How do we associate?

What binds men together and makes them a society?? In an ambitious book, sociologist Serge Paugam addresses this subject by crossing the fields of sociology and psychology.

In his new book, Social attachment. Forms and foundations of human solidaritySerge Paugam, takes up the fundamental sociological question, what binds men together and what makes society? For Serge Paugam, the answer lies in the forms of attachment that human beings develop throughout their existence: attachment to their family, attachment to the loved ones they have chosen, attachment to their colleagues and their workplace, attachment to their country. No one will doubt the Durkheimian lineage in which Serge Paugam subscribes by analyzing the elementary forms of social attachment. He defends the idea that a theory of social bond cannot be based on the analysis of the two forms of solidarity (mechanical/organic), but on the different forms of morality which hold individuals together and society which establishes a sociological theory of social attachment.

This postulate allows us to understand the shift, rare enough to be noted, by a sociologist from sociology towards psychosociology and more particularly towards the work of Bowlby and his successors on imprinting and attachment, concepts that Paugam undertakes to relate to the theory of habitus in Bourdieu (p. 71-82).

This first part of the work establishes the theoretical bases of the author, a very rich part since it mobilizes works as diverse as those of Durkheim, Weber, Tnnies, Weber, Elias, Halbwachs, and more contemporary authors without forgetting Bowlby and his successors. Secondly, Paugam reconnects with the typology of social links which, obviously, is the heart of his system of thought: link of filiation, link of elective participation, link of organic participation, link of citizenship. THE parentage link is based on emotional recognition and intergenerational solidarity. Protection and recognition are based on others (friends, relatives, associations) in the reader participation link. THE organic participation link is based on contractual protection associated with job stability and recognition (material and symbolic) through work. Finally, the citizenship link results from belonging to a nation which provides legal protection (rights) and recognition of the sovereignty of the individual.

Each social bond can be defined based on two dimensions: recognition and protection. The articulation of these two dimensions makes it possible to distinguish four configurations: the links which liberate (providing both), the links which weaken (conferring recognition, but not protection), the links which oppress (providing protection, but not recognition) and finally the links which broken (which bring neither).

In an approach similar to that of Gsta Esping-Andersen in The three worlds of the welfare state, Serge Paugam distinguishes four dominant societal forms of attachment within contemporary societies: the familialist type regime, the voluntarist type regime, the organicist type regime and the universalist type regime. Each society represents an unequal combination of the four types of links. Depending on the type of link that dominates, in a given society, it will be classified more on the side of the type regime familyist, proactive, organicist Or universalist.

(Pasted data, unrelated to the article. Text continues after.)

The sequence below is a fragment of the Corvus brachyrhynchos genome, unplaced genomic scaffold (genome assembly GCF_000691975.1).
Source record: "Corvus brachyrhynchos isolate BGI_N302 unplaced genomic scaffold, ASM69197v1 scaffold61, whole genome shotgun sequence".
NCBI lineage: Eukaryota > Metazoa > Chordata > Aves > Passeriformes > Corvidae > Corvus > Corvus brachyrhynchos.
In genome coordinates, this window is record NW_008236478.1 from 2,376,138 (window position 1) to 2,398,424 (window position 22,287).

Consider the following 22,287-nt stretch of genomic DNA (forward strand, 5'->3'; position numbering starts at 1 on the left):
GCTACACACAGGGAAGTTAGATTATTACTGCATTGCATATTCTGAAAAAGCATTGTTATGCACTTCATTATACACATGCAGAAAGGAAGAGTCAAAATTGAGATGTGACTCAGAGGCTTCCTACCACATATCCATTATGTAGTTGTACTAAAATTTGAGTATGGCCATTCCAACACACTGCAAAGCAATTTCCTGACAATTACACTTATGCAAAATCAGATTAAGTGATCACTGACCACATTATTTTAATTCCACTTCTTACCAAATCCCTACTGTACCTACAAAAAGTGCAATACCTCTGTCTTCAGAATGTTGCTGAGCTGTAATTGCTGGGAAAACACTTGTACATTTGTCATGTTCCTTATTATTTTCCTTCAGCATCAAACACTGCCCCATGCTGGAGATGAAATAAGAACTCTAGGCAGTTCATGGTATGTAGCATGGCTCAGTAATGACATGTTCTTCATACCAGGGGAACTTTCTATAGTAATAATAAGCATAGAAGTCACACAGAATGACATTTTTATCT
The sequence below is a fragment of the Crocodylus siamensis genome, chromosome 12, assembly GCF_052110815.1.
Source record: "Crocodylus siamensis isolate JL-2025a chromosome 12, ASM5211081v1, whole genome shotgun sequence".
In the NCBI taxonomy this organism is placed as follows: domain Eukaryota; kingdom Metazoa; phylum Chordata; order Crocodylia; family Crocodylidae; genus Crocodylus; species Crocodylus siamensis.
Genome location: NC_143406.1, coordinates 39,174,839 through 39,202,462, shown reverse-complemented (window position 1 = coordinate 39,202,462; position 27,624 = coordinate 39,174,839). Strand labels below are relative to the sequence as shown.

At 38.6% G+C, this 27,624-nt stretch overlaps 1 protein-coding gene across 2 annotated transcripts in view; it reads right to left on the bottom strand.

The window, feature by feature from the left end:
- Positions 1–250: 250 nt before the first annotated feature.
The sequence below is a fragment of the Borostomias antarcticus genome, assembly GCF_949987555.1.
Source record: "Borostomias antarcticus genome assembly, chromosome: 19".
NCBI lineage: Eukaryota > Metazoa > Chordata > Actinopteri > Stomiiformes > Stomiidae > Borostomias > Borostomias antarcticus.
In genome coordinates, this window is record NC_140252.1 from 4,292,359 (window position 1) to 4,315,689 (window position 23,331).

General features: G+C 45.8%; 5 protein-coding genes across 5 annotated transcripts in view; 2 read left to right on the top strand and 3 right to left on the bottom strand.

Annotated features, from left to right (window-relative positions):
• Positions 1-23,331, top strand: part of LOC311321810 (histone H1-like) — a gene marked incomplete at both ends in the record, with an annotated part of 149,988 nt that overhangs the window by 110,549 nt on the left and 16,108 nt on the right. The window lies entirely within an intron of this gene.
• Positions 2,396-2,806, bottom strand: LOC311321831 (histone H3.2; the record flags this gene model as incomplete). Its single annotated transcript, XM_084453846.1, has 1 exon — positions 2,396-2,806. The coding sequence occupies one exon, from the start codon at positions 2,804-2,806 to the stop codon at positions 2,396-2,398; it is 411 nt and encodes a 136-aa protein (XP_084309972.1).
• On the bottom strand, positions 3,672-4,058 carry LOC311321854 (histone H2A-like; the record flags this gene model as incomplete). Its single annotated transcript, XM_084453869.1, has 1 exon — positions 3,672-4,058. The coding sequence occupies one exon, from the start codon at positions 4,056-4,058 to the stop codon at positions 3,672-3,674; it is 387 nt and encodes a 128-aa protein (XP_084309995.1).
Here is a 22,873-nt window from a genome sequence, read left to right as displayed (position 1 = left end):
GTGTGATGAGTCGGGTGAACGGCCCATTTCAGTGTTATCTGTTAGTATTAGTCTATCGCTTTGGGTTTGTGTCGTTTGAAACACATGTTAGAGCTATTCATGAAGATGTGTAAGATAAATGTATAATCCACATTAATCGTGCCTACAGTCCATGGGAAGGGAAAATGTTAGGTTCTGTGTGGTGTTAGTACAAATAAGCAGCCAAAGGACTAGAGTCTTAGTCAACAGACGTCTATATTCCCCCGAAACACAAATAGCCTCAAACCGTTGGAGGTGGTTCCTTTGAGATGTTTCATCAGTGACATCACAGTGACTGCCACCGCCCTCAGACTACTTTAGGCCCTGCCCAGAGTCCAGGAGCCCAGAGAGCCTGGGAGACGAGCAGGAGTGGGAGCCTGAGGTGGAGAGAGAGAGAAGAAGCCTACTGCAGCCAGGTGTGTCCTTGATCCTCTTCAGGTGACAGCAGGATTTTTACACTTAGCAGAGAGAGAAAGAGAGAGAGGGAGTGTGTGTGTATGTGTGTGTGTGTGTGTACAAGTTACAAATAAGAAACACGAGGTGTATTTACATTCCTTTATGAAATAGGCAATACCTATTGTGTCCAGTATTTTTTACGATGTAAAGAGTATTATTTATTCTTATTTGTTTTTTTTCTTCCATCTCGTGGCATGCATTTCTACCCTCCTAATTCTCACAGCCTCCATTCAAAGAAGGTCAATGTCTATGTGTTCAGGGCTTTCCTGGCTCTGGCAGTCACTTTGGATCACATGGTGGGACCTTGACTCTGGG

Based on international statistical data concerning 34 countries on five continents, Paugam, in collaboration with the Swiss team led by Christian Suter, attempts to specify the attachment regimes specific to the countries of Europe, North America, South America and Asia (chapter 11). This complex comparative research results in classifying France in a dominant organicist regime, the United States and the United Kingdom in a mainly voluntarist regime, the Mediterranean and Latin American countries in a dominant familialist regime, while the Scandinavian countries are more compliant. to the universalist regime.

This summary of the architecture of this large book of more than 600 pages does not do justice to Paugam's analyses. In a very dense set, let us highlight the pages that Serge Paugam, in line with his previous work, devotes to disqualified work and the process of social disqualification in assistance which masterfully illuminate the process of social devaluation which affects entire fringes of French society In the inability to project oneself into the future and a social position permanently judged inferior on a prestige scale (p. 250), now referred to as those who live on social assistance, a name which foreshadows the emergence of a police force for the poor. Also remarkable is the analysis of social movements as forms of strengthening social ties with particular attention to the study of the yellow vest movement. We will also read the beautiful developments in chapter 10 on the public space between resources and oppression, in particular the developments on the limited resources of public libraries for Homeless or the pages devoted to familyism in southern societies or the very enlightening passages on social dynamics in Japan as well as in the United States, in Chile, Argentina or Brazil.

Funds necessarily on limited indicators, the results of the international comparative analysis are however ready for discussion; thus of the character typically organicist of French society whose analysis reveals more the prevalence of the social state than the central place of labor relations; we would rather wait for Germany. More generally, the typological exercise runs the risk of obscuring the internal contradictions of the different regimes, long-term contradictions or contradictions born of social evolution. Reading the different parts devoted to the different national attachment regimes sometimes gives the impression that all developments necessarily fit into the model from which the author derives them. This methodological bias sometimes leads to questionable analyses; we will only take two examples of the analysis of the politics of the Bolsa Familia in Brazil and the analysis of the evolution of the Nordic universalist model against the backdrop of anti-immigrant policies.